Perhaps the most iconic superhero of all time, DC’s Batman has gone through countless iterations. It will forever be difficult to top Christopher Nolan’s epic Dark Knight Trilogy, one that birthed unforeseen levels of darkness to this comic book legend. Yet, director Matt Reeves cranks the gritty darkness up to eleven with his ambitious, three-hour-long reimagination of Gotham’s caped crusader. And while Reeves’ The Batman fails to supplant Nolan’s trilogy from its comfortable perch atop the tallest skyscrapers of Gotham City, the film develops a new and interesting DC universe that is well worth continued exploration.
The story begins two years after an emotionally tormented Bruce Wayne (played by Robert Pattinson) dons his black suit for the first time, dead-set on turning the criminal tide within Gotham through a personal oath of vengeance. But with drugs and crime on the rise since his emergence, Bruce begins to question his process. That is, until a smart and devious madman who calls himself “The Riddler” (Paul Dano) crafts a deadly game of cat-and-mouse with Batman and officer James Gordon (Jeffrey Wright), in order to expose deep-rooted corruption within the city’s largest institutions.
This latest examination of Bruce Wayne and his nighttime vigilante alter ego is unlike any superhero movie you’ve ever experienced. The Batman boldly embarks on genre-bending territory, mashing its darkly-themed superhero tale with a crime-noir mystery that’s set against the backdrop of a Se7en-esque psychopathic backdrop. And if all of that sounds like a hodgepodge of insanity, well that’s because it is. Yet, co-writer and director Matt Reeves masters the “it’s so crazy, it just might work” level of commitment necessary to see this enormous task through to the end.
The Batman doesn’t come without its bumps in the road, mainly a sluggish second act that fails to capture the dramatic impact it hopes to, but Reeves’ endeavor barrels over these roadblocks with remarkable ease thanks to the film’s brilliantly crafted and elaborate villain. Every scene involving Paul Dano’s Riddler serves as a showcase for carefully calculated screenwriting whose craftiness acts as the driving force to this crazy genre-mashup. The Riddler’s sinister intellect and clever games illustrate a chess match of wits between he and Batman, which lands as a spectacular ode to the title character’s “World’s Greatest Detective” comic book moniker. In addition, Zoë Kravitz’s turn as Selina Kyle (AKA Catwoman) is a pleasant surprise that’s worthy or singling out. I had my reservations about the film including all of The Riddler, Penguin and Catwoman, but Reeves and his co-writers do a phenomenal job of allowing all these characters to naturally fit into the bigger picture.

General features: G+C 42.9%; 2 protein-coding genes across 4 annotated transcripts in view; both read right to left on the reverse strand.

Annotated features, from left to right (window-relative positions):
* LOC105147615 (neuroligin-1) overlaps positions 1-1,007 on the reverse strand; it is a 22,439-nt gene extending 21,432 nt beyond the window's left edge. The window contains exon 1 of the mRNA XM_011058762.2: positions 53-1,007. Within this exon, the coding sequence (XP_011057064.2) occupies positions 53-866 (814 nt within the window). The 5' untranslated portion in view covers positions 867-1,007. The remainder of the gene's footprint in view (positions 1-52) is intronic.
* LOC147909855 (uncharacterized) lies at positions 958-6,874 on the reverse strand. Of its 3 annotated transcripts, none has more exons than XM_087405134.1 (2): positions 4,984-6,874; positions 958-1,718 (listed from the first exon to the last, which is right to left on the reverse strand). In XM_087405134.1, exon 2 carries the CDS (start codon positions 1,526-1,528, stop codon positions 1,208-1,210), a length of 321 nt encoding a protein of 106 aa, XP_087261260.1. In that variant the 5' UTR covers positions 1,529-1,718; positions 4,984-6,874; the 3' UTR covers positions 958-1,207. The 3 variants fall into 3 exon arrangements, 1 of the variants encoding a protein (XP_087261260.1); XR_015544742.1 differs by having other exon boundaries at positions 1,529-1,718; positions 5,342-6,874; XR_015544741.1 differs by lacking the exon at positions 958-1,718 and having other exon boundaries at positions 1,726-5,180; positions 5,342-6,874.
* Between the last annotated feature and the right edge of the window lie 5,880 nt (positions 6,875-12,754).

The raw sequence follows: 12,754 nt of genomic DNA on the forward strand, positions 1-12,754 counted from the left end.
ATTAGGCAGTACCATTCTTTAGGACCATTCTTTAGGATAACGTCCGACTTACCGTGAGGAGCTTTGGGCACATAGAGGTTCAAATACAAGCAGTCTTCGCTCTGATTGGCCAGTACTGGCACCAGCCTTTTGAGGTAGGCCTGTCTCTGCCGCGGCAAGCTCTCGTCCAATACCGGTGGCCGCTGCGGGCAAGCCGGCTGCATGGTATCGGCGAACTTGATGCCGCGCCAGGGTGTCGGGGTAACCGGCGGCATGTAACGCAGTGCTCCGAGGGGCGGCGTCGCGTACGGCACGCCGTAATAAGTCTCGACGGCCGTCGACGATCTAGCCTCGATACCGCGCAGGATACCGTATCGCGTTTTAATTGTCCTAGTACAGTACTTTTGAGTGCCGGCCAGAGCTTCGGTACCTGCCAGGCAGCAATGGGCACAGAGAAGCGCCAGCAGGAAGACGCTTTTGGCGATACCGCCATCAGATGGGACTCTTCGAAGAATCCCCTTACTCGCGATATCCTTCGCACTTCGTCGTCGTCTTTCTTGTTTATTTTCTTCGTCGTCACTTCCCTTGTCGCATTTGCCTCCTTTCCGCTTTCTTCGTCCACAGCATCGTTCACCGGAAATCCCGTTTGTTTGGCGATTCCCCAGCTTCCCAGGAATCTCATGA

Although The Batman stands as an imperfect final product, boasting a sometimes messy and overworked story that questions the need for three hours of screen time, it’s also an impressively original twist to what’s become a boring and formulaic superhero movie mold. And if Matt Reeves continues to take us down this unpaved journey with future installments of The Batman saga, I’m all in for that ride.